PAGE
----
The always funny Kyran Pittman of Notes to Self (and soon to be Kyran Pittman of Planting Dandelions, her upcoming book) was grumbling on Twitter the other day about the term “Supermom.” I myself have raged about the Supermom concept the odd time, particularly during those times of the year when I feel like I’m being forced to enter the Mommy Olympics (I will always feel encouraged by my Aunt Ruth’s comment on that post, that she wouldn’t even have qualified for the Mommy Special Olympics — especially as she managed to raise two wonderful people to a happy healthy adulthood).
I went into an extended rant about this just about the time Chris “graduated” from Grade Six last year. I thought I was being amazing, having been on the parent committee for the “graduation” party, buying him a shirt and tie that matched each other, giving a little two-minute “Tribute from Parents” talk at the ceremony, and getting the afternoon off work to, you know, show up. For some reason I was overwhelmed with inadequacy when I found out a few days later that for the last day of school, two moms had arranged a special “End of Grade Six” swimming party at the Aquarena complete with snacks, etc., for all the Grade Sixes. I assumed they had just arranged to bring all the kids to the afternoon swim and serve some junk food in the party room afterwards, but later I found out no, they had actually RENTED the place for a party so it was JUST the Grade Sixes there. They rented. The Aquarena.
How to compete with that?
You don’t, of course, unless you’re crazy and you actually think parenting is a competitive event. But that was the point at which I officially lost it and delivered a big speech to my kids about how, unlike the moms who threw the party, I Am Not Supermom. I am Pretty Good Mom, and I hope I am aiming low enough that I might actually hit the target.
As a result, Emma made me the bead necklace which you see me modelling in the picture above.
Most of the time, I’m OK with being Pretty Good Mom. I’ve never felt the need to compete on many of the levels moms stress themselves out about: perfect hand-sewn Hallowe’en costumes (don’t make me laugh!); home-baked cookies sent to child’s school (I do bake, but not for export); nutritious organic lunches grown in my own garden patch (ha ha ha ha ha. I ❤ supermarkets).
But the fact is, secretly, I do want to be Supermom. I think we all do. Not necessarily the mom who rents the local pool for the class party or the mom who hand-crafts gifts for her child’s teacher for Teacher Appreciation Week … most of us are at the level of mental health where we know we can step away from the things that aren’t Our Calling and not worry about it. At least, I hope we are. I think I am.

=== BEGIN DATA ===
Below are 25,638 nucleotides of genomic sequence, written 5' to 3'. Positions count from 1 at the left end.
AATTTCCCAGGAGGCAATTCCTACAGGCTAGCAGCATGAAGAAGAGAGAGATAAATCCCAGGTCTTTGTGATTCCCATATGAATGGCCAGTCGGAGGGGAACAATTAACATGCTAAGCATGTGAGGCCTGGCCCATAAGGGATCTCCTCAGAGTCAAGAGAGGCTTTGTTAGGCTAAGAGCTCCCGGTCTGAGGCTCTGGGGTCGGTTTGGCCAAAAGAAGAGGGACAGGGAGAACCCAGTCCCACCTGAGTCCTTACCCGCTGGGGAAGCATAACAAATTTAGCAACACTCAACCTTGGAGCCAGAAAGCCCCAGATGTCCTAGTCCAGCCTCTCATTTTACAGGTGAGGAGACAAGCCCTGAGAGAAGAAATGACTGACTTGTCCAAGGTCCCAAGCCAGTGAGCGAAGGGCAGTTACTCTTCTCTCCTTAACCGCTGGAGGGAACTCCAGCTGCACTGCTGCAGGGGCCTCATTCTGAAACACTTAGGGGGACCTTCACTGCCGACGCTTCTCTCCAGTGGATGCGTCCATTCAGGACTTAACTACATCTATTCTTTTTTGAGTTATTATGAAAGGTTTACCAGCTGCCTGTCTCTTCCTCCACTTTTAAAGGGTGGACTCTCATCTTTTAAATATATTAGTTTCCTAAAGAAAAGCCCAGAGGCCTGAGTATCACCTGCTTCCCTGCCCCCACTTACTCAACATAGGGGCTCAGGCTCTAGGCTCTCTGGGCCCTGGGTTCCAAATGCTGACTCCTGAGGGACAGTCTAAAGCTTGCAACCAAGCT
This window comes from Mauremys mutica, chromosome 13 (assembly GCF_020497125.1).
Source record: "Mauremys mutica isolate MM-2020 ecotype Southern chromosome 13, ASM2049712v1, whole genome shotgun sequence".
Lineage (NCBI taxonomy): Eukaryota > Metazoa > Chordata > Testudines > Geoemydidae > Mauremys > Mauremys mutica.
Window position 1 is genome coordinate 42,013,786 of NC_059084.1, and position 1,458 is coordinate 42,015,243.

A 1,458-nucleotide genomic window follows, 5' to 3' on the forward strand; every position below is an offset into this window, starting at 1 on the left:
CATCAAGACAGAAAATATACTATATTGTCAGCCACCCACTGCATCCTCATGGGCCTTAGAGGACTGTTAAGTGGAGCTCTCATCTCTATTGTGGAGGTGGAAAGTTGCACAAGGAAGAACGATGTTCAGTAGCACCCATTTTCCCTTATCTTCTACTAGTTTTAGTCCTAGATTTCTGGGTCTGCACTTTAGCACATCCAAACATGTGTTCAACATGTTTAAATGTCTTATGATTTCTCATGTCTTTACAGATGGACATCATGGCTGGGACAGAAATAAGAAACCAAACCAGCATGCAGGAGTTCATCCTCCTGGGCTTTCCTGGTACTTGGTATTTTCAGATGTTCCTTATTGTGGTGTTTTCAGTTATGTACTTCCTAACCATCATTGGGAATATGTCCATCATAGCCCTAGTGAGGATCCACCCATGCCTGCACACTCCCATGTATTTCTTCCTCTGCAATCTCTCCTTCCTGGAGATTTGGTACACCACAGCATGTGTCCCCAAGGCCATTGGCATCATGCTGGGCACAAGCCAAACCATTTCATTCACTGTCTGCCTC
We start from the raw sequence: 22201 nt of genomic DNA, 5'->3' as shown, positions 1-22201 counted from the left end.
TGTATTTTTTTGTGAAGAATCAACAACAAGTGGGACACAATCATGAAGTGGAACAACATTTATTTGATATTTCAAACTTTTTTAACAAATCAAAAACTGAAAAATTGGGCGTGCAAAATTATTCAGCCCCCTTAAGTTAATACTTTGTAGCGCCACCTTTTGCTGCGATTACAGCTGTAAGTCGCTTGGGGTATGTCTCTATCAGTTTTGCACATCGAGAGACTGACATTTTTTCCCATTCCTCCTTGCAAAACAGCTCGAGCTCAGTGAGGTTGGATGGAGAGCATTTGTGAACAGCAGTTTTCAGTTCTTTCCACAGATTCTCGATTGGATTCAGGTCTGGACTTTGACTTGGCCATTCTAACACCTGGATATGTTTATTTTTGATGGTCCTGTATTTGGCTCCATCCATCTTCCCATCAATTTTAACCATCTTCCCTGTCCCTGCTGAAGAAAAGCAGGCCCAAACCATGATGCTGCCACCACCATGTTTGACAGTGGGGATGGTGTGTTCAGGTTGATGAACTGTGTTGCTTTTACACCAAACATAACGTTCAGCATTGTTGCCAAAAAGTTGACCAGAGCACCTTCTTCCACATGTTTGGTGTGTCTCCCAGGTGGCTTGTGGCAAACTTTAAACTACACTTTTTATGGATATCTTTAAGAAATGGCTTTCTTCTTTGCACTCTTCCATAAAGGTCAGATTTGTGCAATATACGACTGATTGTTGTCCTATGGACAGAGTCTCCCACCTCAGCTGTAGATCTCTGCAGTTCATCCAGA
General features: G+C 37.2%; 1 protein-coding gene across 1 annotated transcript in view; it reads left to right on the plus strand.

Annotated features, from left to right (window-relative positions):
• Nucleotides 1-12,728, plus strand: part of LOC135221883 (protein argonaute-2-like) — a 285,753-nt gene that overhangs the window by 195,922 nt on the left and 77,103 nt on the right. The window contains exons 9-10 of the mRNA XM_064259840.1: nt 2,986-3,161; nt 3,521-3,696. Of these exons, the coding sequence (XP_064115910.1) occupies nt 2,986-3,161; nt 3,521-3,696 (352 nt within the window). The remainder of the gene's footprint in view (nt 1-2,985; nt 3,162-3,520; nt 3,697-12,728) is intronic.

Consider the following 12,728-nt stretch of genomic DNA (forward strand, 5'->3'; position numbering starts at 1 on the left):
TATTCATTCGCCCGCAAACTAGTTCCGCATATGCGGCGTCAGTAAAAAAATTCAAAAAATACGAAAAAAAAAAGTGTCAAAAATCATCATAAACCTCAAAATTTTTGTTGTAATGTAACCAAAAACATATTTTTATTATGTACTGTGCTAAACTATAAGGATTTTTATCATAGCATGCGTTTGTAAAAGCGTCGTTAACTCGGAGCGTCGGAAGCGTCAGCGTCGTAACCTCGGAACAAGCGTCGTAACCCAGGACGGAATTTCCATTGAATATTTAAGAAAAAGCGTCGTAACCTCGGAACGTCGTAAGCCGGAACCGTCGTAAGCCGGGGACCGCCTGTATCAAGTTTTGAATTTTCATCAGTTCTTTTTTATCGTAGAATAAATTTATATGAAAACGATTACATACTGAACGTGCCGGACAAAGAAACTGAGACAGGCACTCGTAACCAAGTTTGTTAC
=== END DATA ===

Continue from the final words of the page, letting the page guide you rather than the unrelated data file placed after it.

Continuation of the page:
I want to be Supermom not because I want to be perfect, but because I want to turn out perfect kids. And again, I don’t mean this in the sense of kids who are overachievers in every area of life, little Einsteins … I mean, I want to end this process having produced happy, reasonably well-adjusted, healthy adults, who make it across the rough waters of adolesence to the shore of adulthood without having their little boats capsized by addiction, teen pregnancy, depression, bullying, legal troubles, or completely severing themselves from the family unit and holing up in their rooms with the doors closed from ages 13 to 17. I want them to grow up to have jobs and like their jobs, to marry and love their partners, to have faith and love God, to be productive and responsible and not ever, ever get cancer or get hit by a bus.
I guess what I want is for them to have perfect lives, and when they get nicely settled into those perfect lives, to say, “Thank you, Mom! You and Dad made this all possible. You gave us everything we needed, taught us every important lesson, trained us to become the people we are today! All Hail Supermom!!”
They don’t have to actually say the words “All Hail Supermom.”
Some days I really do feel Supermomish. This long holiday weekend I let both of them invite a friend for a sleepover and I managed to get supper AND brunch on the table, take the kids out to a wholesome family movie, and arrange for everyone to have a pretty good time. That’s super enough for me. Then, within minutes of their friends leaving, an altercation with one of my darling offspring was followed by Stressful Homework Time with the other. I could have handled both situations so so so much better, and it all left me feeling like Barely Adequate Mom.
And the fact is, I feel that way a lot. I lose my temper at them. They lose their tempers at me. They encounter obstacles that I’m not able to sweep out of their way, or train them to effortlessly leap over. I think I should get Emma to make me a new necklace. Barely Adequate Mom sounds good. For my worst days, we can keep one called Totally Ineffective Mom.
Someone had cause to remind me the other day of Philip Larkin’s profane but oh-so-true poem that starts: “They f@#* you up, your mum and dad.” That line’s carved on my brain, but I’d forgotten that the second line is: “They may not mean to but they do.” Which is even more depressing, because it means (and, I think, is correct in its analysis) that even us Pretty Good Parents who really do try our best and have the best of intentions, are still going to damage our offspring one way or another.
Since I have not taken the advice with which Larkin ends the poem (“Get out as early as you can / And don’t have any kids yourself”) I am left to muddle through as best I can, hoping to minimize the damage to them and to me.
I really hope this is not just me. I hope all the Pretty Good Moms (and Dads!) out there feel like this sometimes. Do we all have days when we aspire to be Pretty Good Parent, and fall short and feel like Barely Adequate Parent? I hope so. Because sometimes, Barely Adequate Mom, trying not to screw up the kids too badly — is all I got.